Assume $xABAx^T = xBx^T$ for some vector $x\neq0$ with $B\succeq A\succ0$.

Is there a relation between the matrices? their eigenvalues?

  • $\begingroup$ For some vector $x$? You need a more particular choice of $x$ if you hope to deduce anything about the relationship "between the matrices" or their eigenvalues. $\endgroup$ – hardmath Feb 17 at 4:46
  • $\begingroup$ Is $x\neq0$ sufficient?@hardmath $\endgroup$ – Morad Feb 17 at 5:48
  • $\begingroup$ @Morad What hardmath means is whether the assumption is true for one independent vector $x$ or for some particular subset of $X$, or, as you seem to imply in your comment, for all $x$. $\endgroup$ – Chrystomath Feb 17 at 8:05
  • 3
    $\begingroup$ The strongest assumption would be that the condition holds for all (nonzero?) $x$, but I have the impression you wanted to avoid imposing that condition. The problem statement is very terse, and expanding on the problem's setup, the goal, and what motivates your interest in the problem would improve your Question. $\endgroup$ – hardmath Feb 17 at 15:11
  • $\begingroup$ @hardmath I was thinking whether $A$ should have a unit-circle eigenvalue or some property of preserving the size in a certain direction but did not how to proceed. $\endgroup$ – Morad Feb 17 at 16:27

I will assume that "positive definite" here means symmetric (real) positive definite. The Loewner order can as easily be imposed on Hermitian matrices however.

The condition that a single nonzero vector $x$ satisfies:

$$ xABAx^T = xBx^T $$

is satisfied if the symmetric matrix $ABA - B$ is singular.

This can be arranged in many ways, and in particular if it were true of some pos. definite matrices $A,B$, then $B$ could as well be replaced by a scalar multiple $rB$. So the (positive real) eigenvalues of $B$ can be made arbitrarily large.

Thus it seems to me that the condition $B\succeq A\succ 0$ will not add much to restrict the choice of $A$. I'm not clear what the goal of the Question is, but I thought these few remarks might help the OP clarify thinking about what kind of inference about the matrices $A,B$ is desired.


A simple illustration of these ideas is possible with $2\times 2$ matrices. Any real symmetric matrix can be diagonalized by suitable choice of an orthogonal basis, though of course we cannot generally diagonalize both $A,B$ at the same time (that would require quite a special relationship). But there is no loss of generality in assuming $A$ is diagonal with positive entries $x,y$ and $B$ is an arbitrary symmetric positive definite matrix.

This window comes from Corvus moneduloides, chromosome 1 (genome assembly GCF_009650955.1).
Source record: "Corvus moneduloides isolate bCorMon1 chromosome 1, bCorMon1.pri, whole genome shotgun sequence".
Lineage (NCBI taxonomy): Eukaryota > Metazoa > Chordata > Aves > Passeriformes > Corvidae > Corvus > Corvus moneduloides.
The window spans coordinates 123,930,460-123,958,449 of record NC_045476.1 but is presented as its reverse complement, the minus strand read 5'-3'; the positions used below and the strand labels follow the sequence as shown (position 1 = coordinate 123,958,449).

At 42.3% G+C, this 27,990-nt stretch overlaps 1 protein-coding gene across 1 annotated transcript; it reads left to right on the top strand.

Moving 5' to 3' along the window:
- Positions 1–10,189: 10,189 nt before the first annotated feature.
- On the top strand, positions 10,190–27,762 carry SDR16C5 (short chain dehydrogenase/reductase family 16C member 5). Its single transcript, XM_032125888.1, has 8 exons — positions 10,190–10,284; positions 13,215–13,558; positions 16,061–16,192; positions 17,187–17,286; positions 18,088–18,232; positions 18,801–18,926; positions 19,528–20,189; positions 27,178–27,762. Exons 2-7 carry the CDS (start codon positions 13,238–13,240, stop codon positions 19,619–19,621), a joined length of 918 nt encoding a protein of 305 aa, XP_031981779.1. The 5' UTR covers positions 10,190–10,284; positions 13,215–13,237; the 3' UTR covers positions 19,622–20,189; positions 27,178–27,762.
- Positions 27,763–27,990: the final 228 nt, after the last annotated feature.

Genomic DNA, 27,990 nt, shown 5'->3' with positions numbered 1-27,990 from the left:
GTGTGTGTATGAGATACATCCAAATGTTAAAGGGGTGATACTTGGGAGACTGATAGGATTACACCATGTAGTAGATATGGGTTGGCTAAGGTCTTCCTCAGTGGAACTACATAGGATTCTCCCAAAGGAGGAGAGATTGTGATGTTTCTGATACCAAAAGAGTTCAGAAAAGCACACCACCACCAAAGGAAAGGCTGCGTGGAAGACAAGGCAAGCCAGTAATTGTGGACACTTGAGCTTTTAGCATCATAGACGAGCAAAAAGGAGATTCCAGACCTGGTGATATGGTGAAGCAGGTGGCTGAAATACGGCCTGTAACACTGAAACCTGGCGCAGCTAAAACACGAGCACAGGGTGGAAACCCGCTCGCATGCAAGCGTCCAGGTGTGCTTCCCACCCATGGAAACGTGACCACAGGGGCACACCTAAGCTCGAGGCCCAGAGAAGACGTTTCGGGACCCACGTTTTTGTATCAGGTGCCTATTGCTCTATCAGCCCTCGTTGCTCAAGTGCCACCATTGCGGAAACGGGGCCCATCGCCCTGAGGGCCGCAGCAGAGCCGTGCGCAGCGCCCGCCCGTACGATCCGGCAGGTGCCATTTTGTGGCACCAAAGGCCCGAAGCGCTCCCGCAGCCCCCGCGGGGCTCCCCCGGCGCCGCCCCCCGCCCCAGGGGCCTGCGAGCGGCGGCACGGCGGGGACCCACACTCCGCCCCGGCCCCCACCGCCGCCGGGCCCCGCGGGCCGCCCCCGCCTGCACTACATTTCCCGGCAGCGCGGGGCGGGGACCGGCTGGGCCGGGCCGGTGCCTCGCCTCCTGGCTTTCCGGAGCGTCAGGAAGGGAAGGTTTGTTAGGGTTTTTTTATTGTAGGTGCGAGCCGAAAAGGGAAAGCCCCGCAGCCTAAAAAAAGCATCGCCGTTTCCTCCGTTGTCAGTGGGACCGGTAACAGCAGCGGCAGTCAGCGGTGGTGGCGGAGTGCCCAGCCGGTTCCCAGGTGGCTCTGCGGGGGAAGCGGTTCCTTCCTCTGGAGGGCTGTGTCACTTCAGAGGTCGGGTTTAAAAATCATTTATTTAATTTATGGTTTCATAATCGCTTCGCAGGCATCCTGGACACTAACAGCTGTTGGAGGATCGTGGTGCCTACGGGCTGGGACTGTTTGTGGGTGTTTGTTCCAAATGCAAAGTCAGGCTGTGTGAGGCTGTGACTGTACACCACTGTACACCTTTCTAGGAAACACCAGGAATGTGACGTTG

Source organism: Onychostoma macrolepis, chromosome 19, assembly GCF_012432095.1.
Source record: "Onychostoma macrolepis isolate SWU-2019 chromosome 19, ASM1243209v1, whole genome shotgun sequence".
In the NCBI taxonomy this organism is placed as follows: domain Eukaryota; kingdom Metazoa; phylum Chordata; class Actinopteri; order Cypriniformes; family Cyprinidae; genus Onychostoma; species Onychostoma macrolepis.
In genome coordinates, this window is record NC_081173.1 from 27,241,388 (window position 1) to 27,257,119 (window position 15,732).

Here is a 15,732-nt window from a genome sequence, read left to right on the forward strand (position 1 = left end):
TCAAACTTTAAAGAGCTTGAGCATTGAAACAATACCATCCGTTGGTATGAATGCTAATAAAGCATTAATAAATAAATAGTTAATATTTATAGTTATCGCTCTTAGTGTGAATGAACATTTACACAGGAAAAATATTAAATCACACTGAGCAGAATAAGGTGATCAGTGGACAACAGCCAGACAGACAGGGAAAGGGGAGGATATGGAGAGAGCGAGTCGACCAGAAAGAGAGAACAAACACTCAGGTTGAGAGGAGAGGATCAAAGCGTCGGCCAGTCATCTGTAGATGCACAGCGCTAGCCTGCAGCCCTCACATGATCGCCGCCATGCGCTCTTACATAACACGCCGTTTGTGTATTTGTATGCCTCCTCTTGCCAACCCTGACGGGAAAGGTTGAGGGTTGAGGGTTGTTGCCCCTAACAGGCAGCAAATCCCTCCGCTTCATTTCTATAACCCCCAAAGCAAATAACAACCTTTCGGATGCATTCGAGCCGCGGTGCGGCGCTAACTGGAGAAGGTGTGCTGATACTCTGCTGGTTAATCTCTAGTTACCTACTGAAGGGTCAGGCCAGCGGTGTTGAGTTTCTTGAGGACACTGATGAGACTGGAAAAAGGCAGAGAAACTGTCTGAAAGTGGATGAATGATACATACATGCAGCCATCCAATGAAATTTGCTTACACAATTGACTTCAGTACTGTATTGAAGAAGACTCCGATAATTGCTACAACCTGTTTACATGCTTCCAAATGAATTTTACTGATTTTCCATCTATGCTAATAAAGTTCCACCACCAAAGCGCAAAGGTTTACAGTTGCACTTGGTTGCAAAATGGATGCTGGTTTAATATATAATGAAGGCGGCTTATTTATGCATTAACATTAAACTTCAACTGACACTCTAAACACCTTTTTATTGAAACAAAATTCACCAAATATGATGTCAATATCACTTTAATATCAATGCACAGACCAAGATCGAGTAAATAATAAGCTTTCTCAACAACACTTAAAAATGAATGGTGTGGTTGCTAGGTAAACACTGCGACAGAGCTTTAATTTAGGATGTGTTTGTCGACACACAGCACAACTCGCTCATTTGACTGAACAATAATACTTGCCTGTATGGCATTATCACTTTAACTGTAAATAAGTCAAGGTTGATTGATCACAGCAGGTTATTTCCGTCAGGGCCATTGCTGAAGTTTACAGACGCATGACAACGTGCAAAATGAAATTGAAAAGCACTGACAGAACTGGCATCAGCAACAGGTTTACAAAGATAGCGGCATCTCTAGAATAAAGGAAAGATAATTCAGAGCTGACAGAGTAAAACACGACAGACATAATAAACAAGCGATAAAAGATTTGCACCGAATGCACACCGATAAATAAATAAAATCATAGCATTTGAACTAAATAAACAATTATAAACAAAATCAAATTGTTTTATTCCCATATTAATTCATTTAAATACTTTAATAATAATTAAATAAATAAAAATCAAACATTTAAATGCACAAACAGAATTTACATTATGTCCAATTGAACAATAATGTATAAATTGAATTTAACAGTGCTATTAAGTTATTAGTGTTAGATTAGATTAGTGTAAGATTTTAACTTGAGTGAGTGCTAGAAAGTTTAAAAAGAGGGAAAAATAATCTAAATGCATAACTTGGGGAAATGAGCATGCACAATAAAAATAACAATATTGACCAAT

For simplicity I'll take:

$$ A = \begin{pmatrix} x & 0 \\ 0 & y \end{pmatrix} \\ B = \begin{pmatrix} 2 & 1 \\ 1 & 2 \end{pmatrix} $$


$$ ABA - B = \begin{pmatrix} 2x^2-2 & xy-1 \\ xy-1 & 2y^2 -2 \end{pmatrix} $$

Since all we want is for this matrix to be singular, it suffices to pick $x,y\gt 0$ such that its determinant is zero:

$$ (2x^2 - 1)(2y^2 - 1) - (xy - 1)^2 = 0 $$

To avoid having an example where the entries $x,y$ are equal, and then the eigenvectors of $A$ and $B$ and not necessarily distinct, I first picked $x = 2$ and solved for $y$:

$$ 7(2y^2 - 1) - (2y - 1)^2 = 0 $$ $$ 10y^2 + 4y - 8 = 0 $$

This has two real roots, opposite in sign, and the positive root is:

$$ y = \frac{-1 + \sqrt{21}}{5} \approx 0.716515139 $$

Now this makes $ABA - B$ singular, but it doesn't satisfy $B \succeq A$. So instead of $B$ as chosen above, we pick a sufficiently large multiple $rB$ so that $rB-A$ is positive definite.

In fact $3B - A$ is (real symmetric) positive definite because it's strictly diagonally dominant:

$$ 3B - A = \begin{pmatrix} 4 & 3 \\ 3 & \frac{31 - \sqrt{21}}{5} \end{pmatrix} $$

  • $\begingroup$ Can you please explain more about the the idea with the scaling $r$. $\endgroup$ – Morad Feb 17 at 21:03
  • 1
    $\begingroup$ Note that if $r\gt 0$, then $ABA-B$ is singular if and only if $r(ABA-B)=A(rB)A-(rB)$ is singular. In other words you can just as well replace $B$ by an arbitrarily large scalar multiple in order to make $rB\succeq A$. I can add more to my Answer to further explain that idea if it would help. $\endgroup$ – hardmath Feb 17 at 22:21
  • $\begingroup$ I see, it shows that the matrix ordering I gave is redundant. $\endgroup$ – Morad Feb 17 at 22:58

Your Answer

By clicking “Post Your Answer”, you agree to our terms of service, privacy policy and cookie policy

Not the answer you're looking for? Browse other questions tagged or ask your own question.